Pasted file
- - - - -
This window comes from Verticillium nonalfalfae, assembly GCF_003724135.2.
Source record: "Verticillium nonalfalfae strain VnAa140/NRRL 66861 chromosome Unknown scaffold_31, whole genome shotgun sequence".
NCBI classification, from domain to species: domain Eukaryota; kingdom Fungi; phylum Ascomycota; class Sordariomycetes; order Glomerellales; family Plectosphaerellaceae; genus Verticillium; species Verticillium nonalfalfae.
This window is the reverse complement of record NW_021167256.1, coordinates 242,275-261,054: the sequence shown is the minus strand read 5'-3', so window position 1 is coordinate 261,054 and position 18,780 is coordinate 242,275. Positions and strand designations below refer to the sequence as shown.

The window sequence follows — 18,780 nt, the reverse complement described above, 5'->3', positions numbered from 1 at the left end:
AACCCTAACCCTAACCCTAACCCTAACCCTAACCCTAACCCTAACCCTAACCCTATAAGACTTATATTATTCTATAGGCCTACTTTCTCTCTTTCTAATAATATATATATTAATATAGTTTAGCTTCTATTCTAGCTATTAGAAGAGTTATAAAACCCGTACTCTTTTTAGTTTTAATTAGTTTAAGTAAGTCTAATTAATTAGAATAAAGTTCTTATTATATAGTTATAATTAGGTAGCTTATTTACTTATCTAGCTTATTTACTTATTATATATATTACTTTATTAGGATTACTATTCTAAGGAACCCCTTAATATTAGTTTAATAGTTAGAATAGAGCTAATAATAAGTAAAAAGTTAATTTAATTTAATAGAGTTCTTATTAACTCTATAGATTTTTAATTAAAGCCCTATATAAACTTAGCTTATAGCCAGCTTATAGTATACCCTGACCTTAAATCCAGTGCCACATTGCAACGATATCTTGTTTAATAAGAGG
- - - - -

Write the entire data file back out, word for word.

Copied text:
This window comes from Verticillium nonalfalfae, assembly GCF_003724135.2.
Source record: "Verticillium nonalfalfae strain VnAa140/NRRL 66861 chromosome Unknown scaffold_31, whole genome shotgun sequence".
NCBI classification, from domain to species: domain Eukaryota; kingdom Fungi; phylum Ascomycota; class Sordariomycetes; order Glomerellales; family Plectosphaerellaceae; genus Verticillium; species Verticillium nonalfalfae.
This window is the reverse complement of record NW_021167256.1, coordinates 242,275-261,054: the sequence shown is the minus strand read 5'-3', so window position 1 is coordinate 261,054 and position 18,780 is coordinate 242,275. Positions and strand designations below refer to the sequence as shown.

The window sequence follows — 18,780 nt, the reverse complement described above, 5'->3', positions numbered from 1 at the left end:
AACCCTAACCCTAACCCTAACCCTAACCCTAACCCTAACCCTAACCCTAACCCTATAAGACTTATATTATTCTATAGGCCTACTTTCTCTCTTTCTAATAATATATATATTAATATAGTTTAGCTTCTATTCTAGCTATTAGAAGAGTTATAAAACCCGTACTCTTTTTAGTTTTAATTAGTTTAAGTAAGTCTAATTAATTAGAATAAAGTTCTTATTATATAGTTATAATTAGGTAGCTTATTTACTTATCTAGCTTATTTACTTATTATATATATTACTTTATTAGGATTACTATTCTAAGGAACCCCTTAATATTAGTTTAATAGTTAGAATAGAGCTAATAATAAGTAAAAAGTTAATTTAATTTAATAGAGTTCTTATTAACTCTATAGATTTTTAATTAAAGCCCTATATAAACTTAGCTTATAGCCAGCTTATAGTATACCCTGACCTTAAATCCAGTGCCACATTGCAACGATATCTTGTTTAATAAGAGG